As artificial intelligence explodes into the global consciousness, there are now popular songs that were wholly generated by AI. The Recording Academy on Friday took steps at ensuring that these computer-generated tunes will not encroach on its awards ceremonies.
Under its new “Artificial Intelligence Protocols,” the Academy declared that “a work that contains no human authorship is not eligible in any category.”
The protocols stop far short of banning AI outright within musical works eligible for top honors. The board of trustees decided songs that feature some elements of AI may be considered for awards as long as a human creator made a “meaningful” contribution to the music or lyrics.
Friday’s announcement came just three days after Paul McCartney revealed that AI is contributing to a “new” Beatles record more than half a century after they disbanded.
The technology was used to extract the Beatles’ voices from other sounds in Peter Jackson’s 2021 documentary “Get Back.” McCartney called it “kind of scary but exciting.”
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This phenomenon is only going to be more pervasive over time, whether its productions are up for Grammys or not. In April, two of the world’s most popular musicians, Drake and the Weeknd, found their voices eerily mimicked on a popular track titled “Heart on My Sleeve.”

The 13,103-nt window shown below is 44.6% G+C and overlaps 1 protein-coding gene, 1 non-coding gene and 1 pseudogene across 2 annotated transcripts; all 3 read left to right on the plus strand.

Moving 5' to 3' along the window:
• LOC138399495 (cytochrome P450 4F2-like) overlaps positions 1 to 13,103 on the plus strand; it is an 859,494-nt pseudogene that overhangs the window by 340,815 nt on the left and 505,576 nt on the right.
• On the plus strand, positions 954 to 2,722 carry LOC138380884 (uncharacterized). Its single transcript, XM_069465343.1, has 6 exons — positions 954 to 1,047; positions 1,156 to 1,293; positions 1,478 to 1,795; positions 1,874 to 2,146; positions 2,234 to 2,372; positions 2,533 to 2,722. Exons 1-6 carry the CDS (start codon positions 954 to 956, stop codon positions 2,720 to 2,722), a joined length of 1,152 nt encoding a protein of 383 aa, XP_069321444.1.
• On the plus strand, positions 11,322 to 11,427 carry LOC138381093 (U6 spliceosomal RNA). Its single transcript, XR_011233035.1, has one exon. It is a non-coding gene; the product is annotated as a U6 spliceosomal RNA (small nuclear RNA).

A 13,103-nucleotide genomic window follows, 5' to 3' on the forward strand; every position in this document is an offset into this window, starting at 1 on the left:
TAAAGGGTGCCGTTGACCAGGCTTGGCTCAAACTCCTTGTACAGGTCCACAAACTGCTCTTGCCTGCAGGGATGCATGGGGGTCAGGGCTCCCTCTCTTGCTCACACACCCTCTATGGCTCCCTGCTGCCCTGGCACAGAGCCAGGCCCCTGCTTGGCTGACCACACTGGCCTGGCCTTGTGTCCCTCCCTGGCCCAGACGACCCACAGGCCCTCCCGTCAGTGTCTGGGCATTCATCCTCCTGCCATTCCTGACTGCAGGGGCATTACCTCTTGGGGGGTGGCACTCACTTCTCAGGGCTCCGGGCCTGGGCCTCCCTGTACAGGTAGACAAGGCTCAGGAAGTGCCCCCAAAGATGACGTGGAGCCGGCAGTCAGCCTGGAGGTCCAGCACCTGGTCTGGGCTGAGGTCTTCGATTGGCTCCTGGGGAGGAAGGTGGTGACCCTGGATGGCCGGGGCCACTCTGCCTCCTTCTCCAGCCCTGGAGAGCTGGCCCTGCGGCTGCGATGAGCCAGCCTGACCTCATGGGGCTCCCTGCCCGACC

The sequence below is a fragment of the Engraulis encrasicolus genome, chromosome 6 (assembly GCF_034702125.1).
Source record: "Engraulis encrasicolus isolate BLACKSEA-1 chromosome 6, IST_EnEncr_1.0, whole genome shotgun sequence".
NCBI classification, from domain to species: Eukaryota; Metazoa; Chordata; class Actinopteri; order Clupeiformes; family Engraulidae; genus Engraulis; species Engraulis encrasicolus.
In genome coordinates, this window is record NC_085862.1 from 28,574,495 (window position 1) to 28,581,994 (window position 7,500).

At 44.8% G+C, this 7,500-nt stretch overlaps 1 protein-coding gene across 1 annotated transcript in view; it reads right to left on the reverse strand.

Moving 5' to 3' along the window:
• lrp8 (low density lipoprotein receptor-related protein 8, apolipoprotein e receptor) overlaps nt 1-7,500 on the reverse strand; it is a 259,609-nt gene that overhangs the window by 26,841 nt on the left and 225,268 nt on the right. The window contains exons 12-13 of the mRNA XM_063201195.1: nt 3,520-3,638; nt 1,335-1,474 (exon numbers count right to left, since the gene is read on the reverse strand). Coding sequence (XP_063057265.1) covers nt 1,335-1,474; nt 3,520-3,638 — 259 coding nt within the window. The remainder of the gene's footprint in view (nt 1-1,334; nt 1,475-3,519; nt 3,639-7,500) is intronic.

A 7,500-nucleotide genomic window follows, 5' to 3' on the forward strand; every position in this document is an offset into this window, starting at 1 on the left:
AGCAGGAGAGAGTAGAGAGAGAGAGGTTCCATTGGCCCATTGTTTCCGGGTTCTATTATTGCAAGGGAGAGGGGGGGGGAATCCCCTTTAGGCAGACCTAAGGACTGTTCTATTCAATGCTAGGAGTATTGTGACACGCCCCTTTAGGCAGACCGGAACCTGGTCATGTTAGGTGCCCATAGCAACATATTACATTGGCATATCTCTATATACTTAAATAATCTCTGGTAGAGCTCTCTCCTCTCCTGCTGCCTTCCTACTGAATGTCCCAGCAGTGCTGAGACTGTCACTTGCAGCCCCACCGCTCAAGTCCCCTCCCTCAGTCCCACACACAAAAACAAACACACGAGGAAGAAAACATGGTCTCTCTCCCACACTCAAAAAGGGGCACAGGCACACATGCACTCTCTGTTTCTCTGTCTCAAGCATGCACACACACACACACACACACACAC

The AI recording garnered millions of plays on Spotify, YouTube, and TikTok.
Neither of their careers were damaged as powerful record companies sprang into action to quash this fake song. But more questions than answers came out of the incident, especially for artists who are not nearly so influential.
The new position by the Grammys is a signal that the music industry recognizes the threat posed by AI.
While some recordings are clearly spoofs and are viewed as rather harmless, others are quite serious renditions of famous voices that many believe will dilute material that is copyrighted and generates royalties.
Universal Music Group is the home of both Drake and the Weeknd, and it quickly moved to eradicate the new songs from platforms. It listed intellectual property issues but went further in a statement to fans and producers in the industry.
The company asked “which side of history all stakeholders in the music ecosystem want to be on: the side of artists, fans, and human creative expression, or on the side of deep fakes, fraud, and denying artists their due compensation?”
In the case of the Grammys, at least so far it is on the side of human expression.